1031 investment

We are looking to spend like 400K-450K purchase price on a mobile home park. It’s an unfortunate situation since we wanted to combine more than one sale to buy a park, but that isn 't going to happen until next year. With this kind of money, we can’t buy a park in Southern California (at least not one that is making money—more like rehab projects).

Where would you recommend buying? We have invested before in Texas and might consider that area. We have a prejudice in favor of the sunbelt, i suppose. But we don’t really want a turnaround project that far from home. Maybe this is a bad idea and we should invest in an SFR instead. But we wanted to get our feet wet in terms of buying an MHP. The problem is that a park that is so small won’t come with a manager. And it’s probably unwise to try out of state investment without a manager. What do you thinK?

We don’t want to invest at this point in a non performing asset. Right now we are rehabbing an office building and a retail center—both of which require full time commitments. Any feedback appreciated.

Perhaps we should simply NOT invest in a MHP at this point. What we were thinking about doing was buying a smaller park. But perhaps this is more trouble than it’s worth.

Post Edited (08-15-07 02:55)

but why not leverage this 500K into a real nice Park with great terms and down? Or better yet a L/O that allows you a superior return on this money?.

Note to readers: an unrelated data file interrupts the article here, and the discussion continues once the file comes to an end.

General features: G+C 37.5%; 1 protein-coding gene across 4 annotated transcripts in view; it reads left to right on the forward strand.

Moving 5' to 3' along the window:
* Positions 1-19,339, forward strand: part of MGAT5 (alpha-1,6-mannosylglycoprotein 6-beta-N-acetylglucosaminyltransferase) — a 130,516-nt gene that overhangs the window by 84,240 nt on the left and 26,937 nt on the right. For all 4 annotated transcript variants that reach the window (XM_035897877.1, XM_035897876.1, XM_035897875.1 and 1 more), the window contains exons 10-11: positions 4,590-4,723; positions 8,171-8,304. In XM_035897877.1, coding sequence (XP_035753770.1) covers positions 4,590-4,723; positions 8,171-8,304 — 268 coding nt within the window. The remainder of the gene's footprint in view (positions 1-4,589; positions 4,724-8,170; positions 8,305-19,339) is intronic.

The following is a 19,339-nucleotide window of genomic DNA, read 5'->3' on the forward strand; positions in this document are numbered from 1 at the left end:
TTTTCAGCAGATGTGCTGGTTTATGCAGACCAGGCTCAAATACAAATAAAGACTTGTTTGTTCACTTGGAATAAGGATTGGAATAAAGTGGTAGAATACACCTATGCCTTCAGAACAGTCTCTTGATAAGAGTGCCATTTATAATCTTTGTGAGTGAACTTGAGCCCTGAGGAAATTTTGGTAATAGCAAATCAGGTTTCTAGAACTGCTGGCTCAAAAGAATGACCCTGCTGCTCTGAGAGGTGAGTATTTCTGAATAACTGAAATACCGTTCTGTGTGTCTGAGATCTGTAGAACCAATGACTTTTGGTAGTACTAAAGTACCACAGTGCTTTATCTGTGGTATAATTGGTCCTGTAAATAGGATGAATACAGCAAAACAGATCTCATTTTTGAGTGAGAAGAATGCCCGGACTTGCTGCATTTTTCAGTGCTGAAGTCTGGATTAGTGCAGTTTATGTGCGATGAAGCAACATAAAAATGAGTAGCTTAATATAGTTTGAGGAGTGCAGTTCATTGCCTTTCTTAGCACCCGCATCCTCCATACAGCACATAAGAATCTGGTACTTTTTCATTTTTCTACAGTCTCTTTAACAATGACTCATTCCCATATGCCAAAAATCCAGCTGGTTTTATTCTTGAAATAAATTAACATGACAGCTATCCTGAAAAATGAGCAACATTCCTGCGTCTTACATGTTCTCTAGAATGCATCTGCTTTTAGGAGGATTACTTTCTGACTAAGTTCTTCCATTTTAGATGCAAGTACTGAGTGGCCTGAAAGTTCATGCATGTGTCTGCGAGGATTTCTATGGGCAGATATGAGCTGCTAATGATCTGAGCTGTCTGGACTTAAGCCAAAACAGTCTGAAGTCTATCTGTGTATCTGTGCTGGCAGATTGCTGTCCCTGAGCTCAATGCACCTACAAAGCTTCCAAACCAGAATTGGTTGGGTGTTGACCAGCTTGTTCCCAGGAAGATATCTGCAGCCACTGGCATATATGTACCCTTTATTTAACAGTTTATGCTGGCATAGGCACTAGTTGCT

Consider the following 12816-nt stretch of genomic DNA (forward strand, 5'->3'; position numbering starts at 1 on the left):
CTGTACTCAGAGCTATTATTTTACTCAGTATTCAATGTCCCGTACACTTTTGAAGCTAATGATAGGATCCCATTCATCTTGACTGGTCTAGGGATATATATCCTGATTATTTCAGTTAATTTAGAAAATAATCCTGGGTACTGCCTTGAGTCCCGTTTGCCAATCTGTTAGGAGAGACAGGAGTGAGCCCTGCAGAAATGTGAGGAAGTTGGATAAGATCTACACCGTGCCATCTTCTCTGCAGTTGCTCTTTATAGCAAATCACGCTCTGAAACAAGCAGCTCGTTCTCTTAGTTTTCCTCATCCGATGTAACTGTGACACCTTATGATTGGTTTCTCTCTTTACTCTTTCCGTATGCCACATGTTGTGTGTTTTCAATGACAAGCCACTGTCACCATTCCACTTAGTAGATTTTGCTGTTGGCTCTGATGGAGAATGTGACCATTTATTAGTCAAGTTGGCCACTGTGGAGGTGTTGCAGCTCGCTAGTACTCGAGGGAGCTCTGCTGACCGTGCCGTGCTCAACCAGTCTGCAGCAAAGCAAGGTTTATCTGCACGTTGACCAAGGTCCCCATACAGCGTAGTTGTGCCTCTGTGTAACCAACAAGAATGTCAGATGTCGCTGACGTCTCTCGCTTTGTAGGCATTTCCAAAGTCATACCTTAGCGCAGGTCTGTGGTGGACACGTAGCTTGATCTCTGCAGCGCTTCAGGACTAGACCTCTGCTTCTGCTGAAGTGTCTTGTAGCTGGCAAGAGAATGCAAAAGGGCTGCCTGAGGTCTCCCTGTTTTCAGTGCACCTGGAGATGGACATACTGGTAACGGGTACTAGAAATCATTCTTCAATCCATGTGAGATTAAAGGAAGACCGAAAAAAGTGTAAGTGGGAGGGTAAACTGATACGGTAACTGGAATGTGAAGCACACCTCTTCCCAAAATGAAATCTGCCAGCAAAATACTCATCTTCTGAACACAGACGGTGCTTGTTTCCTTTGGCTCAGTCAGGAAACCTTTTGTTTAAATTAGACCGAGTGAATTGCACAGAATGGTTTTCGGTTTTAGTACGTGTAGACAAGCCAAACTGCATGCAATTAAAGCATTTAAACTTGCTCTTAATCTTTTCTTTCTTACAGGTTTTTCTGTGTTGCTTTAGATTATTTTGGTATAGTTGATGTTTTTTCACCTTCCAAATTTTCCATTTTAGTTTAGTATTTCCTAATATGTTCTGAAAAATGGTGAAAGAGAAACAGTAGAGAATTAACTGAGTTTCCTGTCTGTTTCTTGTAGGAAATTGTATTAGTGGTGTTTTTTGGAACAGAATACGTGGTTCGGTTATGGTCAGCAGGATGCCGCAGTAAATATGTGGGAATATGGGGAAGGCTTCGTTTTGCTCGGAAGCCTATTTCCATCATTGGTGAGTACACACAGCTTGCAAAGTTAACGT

You will not own it outright, but yield should be great and there should be margin to hire good management…a few empties wouldn’t hurt either.

I like the Carolinas, Georgia, and FL for Parks and have looked at a bunch.

Good luck in your hunt, maybe come to MOM in November…there will be a speaker there that owns 5500 spaces in NC and SC and has brought in over 700 homes in the last 9 years!!


I have had some luck with smaller parks outside of California.

(not at all to disagree with Greg’s advice above about bigger parks)

The manager thing scared me alot at first. But usually there is someone

who lives in the park already that is adept at collecting rents, managing

maintenance etc. It’s just that in a small park, there is less to do, so

you offer them 1/2 of the rent, or free rent, or whatever applies.

In one case I bought a small park I really liked in Oklahoma, but it did

not have a manager. I bought it anyway, figuring I could find someone.

After a couple of weeks of stress, and having tried local realtors, a disabled

nurse (who would have been great but needed a full time paying job),

the former owner hooked me up with a local sheriff, who wanted to manage it with his wife. I don’t think there will be too many meth addicts

filling out an application with the sheriff, do you?

If someone is late on the rent, he shows up (often in uniform) and they


So many things kind of work out and happen on the good side.